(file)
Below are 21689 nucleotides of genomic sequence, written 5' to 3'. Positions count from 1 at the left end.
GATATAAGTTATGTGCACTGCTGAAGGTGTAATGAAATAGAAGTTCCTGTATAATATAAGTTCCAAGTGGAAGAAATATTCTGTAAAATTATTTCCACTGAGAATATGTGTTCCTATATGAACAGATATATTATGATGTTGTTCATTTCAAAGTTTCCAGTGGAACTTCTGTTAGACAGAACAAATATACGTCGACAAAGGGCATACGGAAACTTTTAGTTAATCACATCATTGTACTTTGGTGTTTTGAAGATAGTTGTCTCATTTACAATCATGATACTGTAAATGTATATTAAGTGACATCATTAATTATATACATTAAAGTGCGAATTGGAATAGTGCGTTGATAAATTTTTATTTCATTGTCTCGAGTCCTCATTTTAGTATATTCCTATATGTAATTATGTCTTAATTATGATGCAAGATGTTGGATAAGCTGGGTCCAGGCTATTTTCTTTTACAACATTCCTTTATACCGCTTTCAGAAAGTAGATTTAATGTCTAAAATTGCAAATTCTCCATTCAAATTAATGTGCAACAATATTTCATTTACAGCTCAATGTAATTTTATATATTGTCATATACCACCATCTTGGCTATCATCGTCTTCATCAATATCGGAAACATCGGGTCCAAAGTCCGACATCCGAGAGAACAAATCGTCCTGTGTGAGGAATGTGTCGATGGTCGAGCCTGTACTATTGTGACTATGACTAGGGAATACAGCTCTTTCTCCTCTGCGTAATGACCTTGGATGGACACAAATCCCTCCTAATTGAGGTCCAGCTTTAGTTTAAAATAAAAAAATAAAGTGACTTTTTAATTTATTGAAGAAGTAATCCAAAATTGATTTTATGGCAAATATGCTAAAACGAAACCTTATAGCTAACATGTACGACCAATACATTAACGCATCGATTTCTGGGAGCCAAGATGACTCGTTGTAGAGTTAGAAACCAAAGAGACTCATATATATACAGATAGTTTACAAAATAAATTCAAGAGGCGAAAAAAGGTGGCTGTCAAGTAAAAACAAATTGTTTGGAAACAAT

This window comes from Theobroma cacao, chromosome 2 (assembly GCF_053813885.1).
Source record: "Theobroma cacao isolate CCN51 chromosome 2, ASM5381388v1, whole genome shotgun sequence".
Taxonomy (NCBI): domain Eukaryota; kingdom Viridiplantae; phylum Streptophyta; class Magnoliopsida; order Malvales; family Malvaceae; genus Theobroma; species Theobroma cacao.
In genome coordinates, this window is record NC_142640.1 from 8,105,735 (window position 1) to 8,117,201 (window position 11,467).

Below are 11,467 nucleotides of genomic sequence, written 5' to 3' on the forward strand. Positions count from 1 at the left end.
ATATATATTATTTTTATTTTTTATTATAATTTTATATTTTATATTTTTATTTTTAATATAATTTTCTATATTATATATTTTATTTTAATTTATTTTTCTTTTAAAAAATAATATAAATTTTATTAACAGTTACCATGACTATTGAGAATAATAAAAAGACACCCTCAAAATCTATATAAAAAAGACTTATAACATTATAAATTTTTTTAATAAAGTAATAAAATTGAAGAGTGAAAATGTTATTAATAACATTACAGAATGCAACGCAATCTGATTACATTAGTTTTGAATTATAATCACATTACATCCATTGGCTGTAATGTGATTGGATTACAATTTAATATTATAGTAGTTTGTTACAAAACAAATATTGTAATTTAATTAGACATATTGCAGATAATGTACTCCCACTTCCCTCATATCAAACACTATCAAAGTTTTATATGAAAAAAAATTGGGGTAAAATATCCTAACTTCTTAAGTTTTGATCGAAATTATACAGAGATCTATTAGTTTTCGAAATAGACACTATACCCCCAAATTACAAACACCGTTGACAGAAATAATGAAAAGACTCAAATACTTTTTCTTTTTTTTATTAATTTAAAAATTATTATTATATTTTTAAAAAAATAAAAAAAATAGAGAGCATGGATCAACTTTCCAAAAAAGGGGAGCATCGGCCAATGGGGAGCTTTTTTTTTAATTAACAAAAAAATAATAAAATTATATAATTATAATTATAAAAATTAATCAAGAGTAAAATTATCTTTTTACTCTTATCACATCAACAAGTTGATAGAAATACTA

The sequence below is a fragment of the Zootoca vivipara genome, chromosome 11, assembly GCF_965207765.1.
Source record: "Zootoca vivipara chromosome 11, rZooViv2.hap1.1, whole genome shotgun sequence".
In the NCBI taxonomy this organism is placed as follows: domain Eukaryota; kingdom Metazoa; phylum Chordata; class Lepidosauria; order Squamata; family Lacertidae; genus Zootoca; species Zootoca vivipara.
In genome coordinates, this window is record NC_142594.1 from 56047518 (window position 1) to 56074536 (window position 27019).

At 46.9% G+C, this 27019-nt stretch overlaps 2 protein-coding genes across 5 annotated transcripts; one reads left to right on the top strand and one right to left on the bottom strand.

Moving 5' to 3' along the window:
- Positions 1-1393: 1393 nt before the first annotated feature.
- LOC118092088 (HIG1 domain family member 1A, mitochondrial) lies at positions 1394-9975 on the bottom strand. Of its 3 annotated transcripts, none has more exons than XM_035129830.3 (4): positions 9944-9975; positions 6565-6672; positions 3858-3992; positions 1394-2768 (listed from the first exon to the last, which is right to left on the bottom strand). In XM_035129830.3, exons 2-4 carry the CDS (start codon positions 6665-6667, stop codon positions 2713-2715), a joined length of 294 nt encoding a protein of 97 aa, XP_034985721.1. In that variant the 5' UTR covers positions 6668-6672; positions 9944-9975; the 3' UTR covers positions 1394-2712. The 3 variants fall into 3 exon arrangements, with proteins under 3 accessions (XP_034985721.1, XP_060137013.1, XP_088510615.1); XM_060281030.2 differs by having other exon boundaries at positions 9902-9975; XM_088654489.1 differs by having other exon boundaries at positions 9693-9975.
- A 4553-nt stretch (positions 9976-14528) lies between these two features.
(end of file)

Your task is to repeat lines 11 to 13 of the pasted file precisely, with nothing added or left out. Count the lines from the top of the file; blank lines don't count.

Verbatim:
In the NCBI taxonomy this organism is placed as follows: domain Eukaryota; kingdom Metazoa; phylum Chordata; class Lepidosauria; order Squamata; family Lacertidae; genus Zootoca; species Zootoca vivipara.
In genome coordinates, this window is record NC_142594.1 from 56047518 (window position 1) to 56074536 (window position 27019).

At 46.9% G+C, this 27019-nt stretch overlaps 2 protein-coding genes across 5 annotated transcripts; one reads left to right on the top strand and one right to left on the bottom strand.